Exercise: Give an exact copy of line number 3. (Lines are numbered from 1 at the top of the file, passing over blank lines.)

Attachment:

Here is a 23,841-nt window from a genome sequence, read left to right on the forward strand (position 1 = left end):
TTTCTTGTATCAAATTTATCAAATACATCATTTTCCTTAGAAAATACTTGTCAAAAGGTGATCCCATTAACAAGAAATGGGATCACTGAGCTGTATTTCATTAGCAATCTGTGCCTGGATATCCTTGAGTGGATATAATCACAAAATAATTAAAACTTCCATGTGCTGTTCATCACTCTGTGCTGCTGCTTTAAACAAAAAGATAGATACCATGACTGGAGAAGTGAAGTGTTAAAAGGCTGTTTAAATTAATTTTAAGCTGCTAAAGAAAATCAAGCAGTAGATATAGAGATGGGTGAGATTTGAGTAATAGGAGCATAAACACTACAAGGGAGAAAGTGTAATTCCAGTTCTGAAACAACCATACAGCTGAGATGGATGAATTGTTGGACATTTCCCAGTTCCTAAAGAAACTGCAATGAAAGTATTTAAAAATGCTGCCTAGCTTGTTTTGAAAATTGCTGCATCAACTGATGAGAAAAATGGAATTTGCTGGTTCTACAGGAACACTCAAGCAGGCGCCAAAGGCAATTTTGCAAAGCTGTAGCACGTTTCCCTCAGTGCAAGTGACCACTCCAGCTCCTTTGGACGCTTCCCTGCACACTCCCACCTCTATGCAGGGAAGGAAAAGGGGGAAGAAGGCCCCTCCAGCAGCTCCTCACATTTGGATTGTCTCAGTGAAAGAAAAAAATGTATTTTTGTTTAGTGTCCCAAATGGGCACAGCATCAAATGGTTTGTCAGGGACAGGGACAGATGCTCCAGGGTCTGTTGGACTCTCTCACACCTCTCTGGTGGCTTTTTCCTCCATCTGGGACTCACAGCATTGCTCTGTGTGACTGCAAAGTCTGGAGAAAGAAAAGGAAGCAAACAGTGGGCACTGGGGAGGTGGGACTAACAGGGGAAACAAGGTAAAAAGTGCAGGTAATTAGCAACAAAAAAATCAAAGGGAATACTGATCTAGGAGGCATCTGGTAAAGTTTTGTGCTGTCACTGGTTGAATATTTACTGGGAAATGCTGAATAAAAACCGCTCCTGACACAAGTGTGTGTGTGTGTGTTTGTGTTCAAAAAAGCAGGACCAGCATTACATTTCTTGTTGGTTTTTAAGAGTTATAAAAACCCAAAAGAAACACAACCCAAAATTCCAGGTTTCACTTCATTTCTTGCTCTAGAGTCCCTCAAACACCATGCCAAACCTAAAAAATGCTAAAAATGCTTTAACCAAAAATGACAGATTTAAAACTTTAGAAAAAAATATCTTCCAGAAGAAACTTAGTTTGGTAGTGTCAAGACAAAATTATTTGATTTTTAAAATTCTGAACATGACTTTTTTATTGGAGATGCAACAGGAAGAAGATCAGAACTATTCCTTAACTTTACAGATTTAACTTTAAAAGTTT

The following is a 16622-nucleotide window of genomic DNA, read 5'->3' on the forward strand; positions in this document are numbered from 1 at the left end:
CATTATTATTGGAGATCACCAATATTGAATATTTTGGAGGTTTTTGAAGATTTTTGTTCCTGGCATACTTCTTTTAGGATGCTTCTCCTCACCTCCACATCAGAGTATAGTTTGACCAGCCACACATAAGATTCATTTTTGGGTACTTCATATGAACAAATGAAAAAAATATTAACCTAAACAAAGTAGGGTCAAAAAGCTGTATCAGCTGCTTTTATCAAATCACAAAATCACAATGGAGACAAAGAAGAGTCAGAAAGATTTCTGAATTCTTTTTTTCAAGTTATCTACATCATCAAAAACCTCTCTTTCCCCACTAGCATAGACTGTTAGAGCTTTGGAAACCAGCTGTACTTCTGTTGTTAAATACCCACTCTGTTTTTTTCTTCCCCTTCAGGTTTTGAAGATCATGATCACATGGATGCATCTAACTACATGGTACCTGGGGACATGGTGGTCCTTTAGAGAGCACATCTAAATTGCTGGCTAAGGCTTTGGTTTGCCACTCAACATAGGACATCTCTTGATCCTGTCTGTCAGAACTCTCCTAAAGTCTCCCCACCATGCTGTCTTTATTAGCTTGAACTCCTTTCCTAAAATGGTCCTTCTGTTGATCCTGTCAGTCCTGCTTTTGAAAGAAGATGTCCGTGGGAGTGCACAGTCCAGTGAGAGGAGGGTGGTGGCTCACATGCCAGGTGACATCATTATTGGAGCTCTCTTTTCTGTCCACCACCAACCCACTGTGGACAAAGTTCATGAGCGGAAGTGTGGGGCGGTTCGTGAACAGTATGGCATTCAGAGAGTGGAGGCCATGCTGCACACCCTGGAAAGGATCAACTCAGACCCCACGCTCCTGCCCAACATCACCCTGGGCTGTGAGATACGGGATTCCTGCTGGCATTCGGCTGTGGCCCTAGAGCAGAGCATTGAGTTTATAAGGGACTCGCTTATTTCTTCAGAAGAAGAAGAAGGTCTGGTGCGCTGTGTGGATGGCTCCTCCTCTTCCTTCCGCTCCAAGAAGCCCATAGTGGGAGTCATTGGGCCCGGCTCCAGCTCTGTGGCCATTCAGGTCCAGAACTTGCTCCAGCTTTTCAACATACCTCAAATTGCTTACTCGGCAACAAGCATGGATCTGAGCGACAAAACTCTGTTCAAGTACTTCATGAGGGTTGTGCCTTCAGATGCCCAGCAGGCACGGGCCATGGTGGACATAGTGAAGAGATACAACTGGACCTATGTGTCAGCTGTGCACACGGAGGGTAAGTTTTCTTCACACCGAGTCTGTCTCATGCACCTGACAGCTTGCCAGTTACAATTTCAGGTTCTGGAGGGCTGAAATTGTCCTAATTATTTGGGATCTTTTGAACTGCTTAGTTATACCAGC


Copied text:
The following is a 16622-nucleotide window of genomic DNA, read 5'->3' on the forward strand; positions in this document are numbered from 1 at the left end: